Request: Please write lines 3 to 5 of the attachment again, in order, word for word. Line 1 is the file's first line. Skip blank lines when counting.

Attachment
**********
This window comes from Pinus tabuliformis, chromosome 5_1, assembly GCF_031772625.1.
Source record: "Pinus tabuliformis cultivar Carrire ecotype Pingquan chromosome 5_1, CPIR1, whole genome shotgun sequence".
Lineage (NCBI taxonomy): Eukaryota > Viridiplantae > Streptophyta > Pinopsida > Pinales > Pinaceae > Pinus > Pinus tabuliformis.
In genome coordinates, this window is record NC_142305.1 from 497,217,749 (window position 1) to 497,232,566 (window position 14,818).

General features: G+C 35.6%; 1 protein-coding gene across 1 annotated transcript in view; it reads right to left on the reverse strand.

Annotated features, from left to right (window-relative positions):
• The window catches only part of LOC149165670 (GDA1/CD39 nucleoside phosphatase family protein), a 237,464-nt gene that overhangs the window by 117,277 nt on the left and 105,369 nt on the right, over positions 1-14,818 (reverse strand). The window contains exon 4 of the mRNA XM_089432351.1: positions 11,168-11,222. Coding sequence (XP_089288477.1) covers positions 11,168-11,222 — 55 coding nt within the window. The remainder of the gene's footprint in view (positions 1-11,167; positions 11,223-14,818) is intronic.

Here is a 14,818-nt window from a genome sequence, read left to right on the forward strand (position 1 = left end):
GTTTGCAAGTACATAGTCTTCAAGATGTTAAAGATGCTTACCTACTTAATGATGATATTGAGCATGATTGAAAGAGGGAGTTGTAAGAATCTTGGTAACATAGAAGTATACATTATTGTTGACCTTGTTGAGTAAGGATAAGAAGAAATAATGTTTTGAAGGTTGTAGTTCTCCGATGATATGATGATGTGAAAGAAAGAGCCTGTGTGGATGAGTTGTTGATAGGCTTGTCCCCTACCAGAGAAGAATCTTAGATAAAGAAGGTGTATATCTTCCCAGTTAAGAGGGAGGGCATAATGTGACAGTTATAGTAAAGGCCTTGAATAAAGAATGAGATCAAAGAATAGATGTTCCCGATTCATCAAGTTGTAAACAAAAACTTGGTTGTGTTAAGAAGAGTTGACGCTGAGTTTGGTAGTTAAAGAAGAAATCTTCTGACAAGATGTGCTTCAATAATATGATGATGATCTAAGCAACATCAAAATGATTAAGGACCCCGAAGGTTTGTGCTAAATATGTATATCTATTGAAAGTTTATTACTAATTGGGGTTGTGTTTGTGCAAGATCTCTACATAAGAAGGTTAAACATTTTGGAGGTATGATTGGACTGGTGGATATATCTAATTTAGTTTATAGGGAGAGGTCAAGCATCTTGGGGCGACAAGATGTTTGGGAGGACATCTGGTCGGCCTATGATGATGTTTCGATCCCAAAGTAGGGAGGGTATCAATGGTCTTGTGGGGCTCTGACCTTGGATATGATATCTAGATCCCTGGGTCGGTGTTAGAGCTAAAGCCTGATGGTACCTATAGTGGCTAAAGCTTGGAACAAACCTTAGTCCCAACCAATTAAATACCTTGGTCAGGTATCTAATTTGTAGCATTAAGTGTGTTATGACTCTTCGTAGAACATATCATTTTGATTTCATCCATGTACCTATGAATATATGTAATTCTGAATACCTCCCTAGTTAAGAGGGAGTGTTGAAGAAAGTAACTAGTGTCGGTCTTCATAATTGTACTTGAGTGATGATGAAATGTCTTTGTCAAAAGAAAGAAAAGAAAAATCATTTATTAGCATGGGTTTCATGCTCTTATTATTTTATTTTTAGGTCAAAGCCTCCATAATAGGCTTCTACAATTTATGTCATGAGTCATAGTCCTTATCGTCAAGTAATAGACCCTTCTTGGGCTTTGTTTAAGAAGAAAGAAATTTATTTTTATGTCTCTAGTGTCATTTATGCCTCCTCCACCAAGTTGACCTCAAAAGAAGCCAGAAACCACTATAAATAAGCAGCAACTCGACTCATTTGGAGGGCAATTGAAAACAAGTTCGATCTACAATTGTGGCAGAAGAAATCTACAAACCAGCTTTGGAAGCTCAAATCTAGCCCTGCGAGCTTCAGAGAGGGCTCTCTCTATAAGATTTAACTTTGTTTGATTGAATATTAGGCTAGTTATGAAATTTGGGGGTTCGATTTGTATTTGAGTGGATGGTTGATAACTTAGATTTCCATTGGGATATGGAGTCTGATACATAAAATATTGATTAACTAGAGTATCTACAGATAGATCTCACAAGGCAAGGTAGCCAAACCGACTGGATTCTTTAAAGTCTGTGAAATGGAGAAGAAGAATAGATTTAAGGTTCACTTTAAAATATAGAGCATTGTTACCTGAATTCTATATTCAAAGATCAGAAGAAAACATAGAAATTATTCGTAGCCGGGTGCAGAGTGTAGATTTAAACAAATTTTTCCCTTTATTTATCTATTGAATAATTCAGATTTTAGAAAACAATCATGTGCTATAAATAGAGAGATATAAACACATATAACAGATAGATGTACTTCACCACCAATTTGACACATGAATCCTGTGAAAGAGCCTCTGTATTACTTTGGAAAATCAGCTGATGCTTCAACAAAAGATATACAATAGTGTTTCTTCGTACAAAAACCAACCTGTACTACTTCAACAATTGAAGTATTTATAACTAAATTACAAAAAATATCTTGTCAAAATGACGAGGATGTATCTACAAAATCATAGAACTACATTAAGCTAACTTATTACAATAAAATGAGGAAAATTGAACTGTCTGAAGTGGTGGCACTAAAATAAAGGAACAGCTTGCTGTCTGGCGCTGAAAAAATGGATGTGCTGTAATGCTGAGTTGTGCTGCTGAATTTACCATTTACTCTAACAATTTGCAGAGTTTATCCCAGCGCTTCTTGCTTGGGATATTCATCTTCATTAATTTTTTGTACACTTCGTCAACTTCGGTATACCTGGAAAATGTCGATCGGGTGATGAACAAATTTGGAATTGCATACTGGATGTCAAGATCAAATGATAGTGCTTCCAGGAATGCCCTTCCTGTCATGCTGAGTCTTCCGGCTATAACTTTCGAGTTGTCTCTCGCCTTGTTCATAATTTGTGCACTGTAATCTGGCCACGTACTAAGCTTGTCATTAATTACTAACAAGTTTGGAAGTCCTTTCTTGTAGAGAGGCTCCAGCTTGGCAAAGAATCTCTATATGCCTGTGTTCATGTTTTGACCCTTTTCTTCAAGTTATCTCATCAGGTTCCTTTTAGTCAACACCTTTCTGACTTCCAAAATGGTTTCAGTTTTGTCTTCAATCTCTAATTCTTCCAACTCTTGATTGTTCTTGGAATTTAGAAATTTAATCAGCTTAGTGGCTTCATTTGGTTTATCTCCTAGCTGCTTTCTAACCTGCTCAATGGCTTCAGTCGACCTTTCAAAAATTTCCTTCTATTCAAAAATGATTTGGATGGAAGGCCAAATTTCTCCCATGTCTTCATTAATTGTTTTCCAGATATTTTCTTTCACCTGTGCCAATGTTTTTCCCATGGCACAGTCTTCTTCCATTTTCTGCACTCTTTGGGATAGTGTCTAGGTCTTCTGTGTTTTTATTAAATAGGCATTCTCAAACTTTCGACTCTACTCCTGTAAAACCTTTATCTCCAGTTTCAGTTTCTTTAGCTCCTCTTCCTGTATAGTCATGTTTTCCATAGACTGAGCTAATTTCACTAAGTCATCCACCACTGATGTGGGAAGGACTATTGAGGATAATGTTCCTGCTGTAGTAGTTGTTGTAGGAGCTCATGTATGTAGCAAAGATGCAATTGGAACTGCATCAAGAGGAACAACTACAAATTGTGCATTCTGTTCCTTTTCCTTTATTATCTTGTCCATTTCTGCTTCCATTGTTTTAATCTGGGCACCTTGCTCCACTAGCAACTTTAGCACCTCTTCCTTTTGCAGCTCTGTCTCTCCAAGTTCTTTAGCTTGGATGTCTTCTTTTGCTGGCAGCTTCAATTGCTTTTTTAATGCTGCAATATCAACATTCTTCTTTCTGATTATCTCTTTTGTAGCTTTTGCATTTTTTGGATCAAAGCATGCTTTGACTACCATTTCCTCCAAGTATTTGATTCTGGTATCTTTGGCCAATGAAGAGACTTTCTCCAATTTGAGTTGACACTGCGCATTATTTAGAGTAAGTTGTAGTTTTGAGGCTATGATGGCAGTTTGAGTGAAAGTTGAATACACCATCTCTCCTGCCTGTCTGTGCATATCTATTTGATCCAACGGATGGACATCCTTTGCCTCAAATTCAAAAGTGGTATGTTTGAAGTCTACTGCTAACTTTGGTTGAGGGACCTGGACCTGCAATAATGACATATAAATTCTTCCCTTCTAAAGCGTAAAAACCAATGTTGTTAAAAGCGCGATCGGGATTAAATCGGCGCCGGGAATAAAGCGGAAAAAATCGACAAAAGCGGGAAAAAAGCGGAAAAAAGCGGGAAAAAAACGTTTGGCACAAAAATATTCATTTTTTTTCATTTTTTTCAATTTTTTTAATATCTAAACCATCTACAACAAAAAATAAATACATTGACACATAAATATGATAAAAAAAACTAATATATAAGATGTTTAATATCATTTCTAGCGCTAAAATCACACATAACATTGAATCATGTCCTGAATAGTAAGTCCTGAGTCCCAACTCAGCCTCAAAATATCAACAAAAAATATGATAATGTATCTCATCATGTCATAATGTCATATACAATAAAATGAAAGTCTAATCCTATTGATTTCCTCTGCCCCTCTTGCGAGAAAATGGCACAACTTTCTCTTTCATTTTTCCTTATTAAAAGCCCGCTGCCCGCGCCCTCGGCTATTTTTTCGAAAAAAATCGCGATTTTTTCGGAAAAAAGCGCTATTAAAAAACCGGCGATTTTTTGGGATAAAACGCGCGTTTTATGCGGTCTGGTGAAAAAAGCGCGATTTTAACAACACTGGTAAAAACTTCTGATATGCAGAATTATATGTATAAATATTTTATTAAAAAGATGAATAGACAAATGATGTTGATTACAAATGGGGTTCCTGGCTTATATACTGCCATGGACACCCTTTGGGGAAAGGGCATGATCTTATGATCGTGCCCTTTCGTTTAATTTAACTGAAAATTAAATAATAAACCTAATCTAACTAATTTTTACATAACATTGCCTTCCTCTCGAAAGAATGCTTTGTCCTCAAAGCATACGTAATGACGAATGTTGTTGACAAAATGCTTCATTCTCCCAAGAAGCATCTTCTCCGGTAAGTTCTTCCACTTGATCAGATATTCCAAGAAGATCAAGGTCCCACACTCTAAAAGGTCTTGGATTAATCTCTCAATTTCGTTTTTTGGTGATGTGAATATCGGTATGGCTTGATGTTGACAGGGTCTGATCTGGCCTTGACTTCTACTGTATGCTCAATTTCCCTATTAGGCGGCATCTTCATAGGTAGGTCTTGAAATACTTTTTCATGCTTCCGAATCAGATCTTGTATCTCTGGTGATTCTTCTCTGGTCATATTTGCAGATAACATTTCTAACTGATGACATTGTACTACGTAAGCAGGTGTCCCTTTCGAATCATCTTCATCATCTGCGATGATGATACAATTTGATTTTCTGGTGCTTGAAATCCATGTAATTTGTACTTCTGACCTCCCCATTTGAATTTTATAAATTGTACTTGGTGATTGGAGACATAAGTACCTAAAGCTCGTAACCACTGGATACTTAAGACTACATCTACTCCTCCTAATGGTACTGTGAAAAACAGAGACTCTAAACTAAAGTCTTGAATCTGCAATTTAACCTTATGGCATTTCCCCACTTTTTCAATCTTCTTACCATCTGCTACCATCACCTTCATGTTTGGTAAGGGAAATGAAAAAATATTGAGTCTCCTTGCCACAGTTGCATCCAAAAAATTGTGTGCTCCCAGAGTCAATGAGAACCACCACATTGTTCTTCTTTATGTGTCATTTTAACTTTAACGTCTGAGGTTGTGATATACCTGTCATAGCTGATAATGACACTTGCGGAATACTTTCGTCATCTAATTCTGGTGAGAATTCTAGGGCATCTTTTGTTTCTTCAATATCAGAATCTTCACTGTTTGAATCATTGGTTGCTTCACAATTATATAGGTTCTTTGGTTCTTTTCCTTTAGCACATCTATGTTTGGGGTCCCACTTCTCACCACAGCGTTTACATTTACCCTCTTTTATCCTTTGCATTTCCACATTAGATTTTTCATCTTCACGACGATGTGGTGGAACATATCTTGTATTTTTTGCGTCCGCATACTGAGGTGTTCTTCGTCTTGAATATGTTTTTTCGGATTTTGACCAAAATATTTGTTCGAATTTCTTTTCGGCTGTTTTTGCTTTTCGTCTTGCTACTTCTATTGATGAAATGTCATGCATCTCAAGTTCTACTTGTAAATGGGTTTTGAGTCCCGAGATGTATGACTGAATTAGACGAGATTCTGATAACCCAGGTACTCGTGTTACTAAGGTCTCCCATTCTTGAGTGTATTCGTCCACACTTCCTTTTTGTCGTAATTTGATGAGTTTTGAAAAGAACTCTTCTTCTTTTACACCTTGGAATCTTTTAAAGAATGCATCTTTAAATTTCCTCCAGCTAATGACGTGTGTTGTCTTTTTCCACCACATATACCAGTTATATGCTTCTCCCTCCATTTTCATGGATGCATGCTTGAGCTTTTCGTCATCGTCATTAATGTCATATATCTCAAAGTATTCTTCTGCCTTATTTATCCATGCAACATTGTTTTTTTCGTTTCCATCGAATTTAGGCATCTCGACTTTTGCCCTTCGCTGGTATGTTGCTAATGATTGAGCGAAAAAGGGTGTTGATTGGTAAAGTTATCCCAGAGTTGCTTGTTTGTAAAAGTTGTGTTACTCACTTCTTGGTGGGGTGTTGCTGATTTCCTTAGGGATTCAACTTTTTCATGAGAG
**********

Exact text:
Lineage (NCBI taxonomy): Eukaryota > Viridiplantae > Streptophyta > Pinopsida > Pinales > Pinaceae > Pinus > Pinus tabuliformis.
In genome coordinates, this window is record NC_142305.1 from 497,217,749 (window position 1) to 497,232,566 (window position 14,818).

General features: G+C 35.6%; 1 protein-coding gene across 1 annotated transcript in view; it reads right to left on the reverse strand.